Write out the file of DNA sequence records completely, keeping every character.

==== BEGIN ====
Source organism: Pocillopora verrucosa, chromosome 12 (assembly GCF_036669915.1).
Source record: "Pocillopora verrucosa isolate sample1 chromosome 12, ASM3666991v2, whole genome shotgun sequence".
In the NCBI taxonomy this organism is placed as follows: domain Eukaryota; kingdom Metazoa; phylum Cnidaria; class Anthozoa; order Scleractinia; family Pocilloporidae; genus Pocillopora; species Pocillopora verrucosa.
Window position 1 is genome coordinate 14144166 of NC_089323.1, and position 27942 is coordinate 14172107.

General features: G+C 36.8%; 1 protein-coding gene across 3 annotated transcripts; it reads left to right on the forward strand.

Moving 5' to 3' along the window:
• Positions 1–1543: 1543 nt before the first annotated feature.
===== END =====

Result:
Source organism: Pocillopora verrucosa, chromosome 12 (assembly GCF_036669915.1).
Source record: "Pocillopora verrucosa isolate sample1 chromosome 12, ASM3666991v2, whole genome shotgun sequence".
In the NCBI taxonomy this organism is placed as follows: domain Eukaryota; kingdom Metazoa; phylum Cnidaria; class Anthozoa; order Scleractinia; family Pocilloporidae; genus Pocillopora; species Pocillopora verrucosa.
Window position 1 is genome coordinate 14144166 of NC_089323.1, and position 27942 is coordinate 14172107.

General features: G+C 36.8%; 1 protein-coding gene across 3 annotated transcripts; it reads left to right on the forward strand.

Moving 5' to 3' along the window:
• Positions 1–1543: 1543 nt before the first annotated feature.